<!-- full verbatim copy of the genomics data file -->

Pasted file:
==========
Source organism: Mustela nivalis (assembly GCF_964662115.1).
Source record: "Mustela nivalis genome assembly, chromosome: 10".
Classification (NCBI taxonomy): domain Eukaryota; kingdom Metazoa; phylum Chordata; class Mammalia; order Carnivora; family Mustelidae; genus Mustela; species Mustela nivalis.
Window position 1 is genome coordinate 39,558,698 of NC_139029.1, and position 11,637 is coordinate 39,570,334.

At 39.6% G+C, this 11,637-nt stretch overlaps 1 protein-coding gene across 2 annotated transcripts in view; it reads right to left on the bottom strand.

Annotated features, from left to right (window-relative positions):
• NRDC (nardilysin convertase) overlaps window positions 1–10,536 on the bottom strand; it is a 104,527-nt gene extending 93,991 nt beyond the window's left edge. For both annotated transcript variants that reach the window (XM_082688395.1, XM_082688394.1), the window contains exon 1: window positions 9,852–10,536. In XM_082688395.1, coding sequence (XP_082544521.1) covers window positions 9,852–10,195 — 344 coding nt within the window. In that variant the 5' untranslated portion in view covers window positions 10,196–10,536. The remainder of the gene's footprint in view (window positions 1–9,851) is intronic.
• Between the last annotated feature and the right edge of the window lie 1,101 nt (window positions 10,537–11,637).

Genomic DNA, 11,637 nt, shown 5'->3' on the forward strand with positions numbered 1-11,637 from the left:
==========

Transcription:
Source organism: Mustela nivalis (assembly GCF_964662115.1).
Source record: "Mustela nivalis genome assembly, chromosome: 10".
Classification (NCBI taxonomy): domain Eukaryota; kingdom Metazoa; phylum Chordata; class Mammalia; order Carnivora; family Mustelidae; genus Mustela; species Mustela nivalis.
Window position 1 is genome coordinate 39,558,698 of NC_139029.1, and position 11,637 is coordinate 39,570,334.

At 39.6% G+C, this 11,637-nt stretch overlaps 1 protein-coding gene across 2 annotated transcripts in view; it reads right to left on the bottom strand.

Annotated features, from left to right (window-relative positions):
• NRDC (nardilysin convertase) overlaps window positions 1–10,536 on the bottom strand; it is a 104,527-nt gene extending 93,991 nt beyond the window's left edge. For both annotated transcript variants that reach the window (XM_082688395.1, XM_082688394.1), the window contains exon 1: window positions 9,852–10,536. In XM_082688395.1, coding sequence (XP_082544521.1) covers window positions 9,852–10,195 — 344 coding nt within the window. In that variant the 5' untranslated portion in view covers window positions 10,196–10,536. The remainder of the gene's footprint in view (window positions 1–9,851) is intronic.
• Between the last annotated feature and the right edge of the window lie 1,101 nt (window positions 10,537–11,637).

Genomic DNA, 11,637 nt, shown 5'->3' on the forward strand with positions numbered 1-11,637 from the left: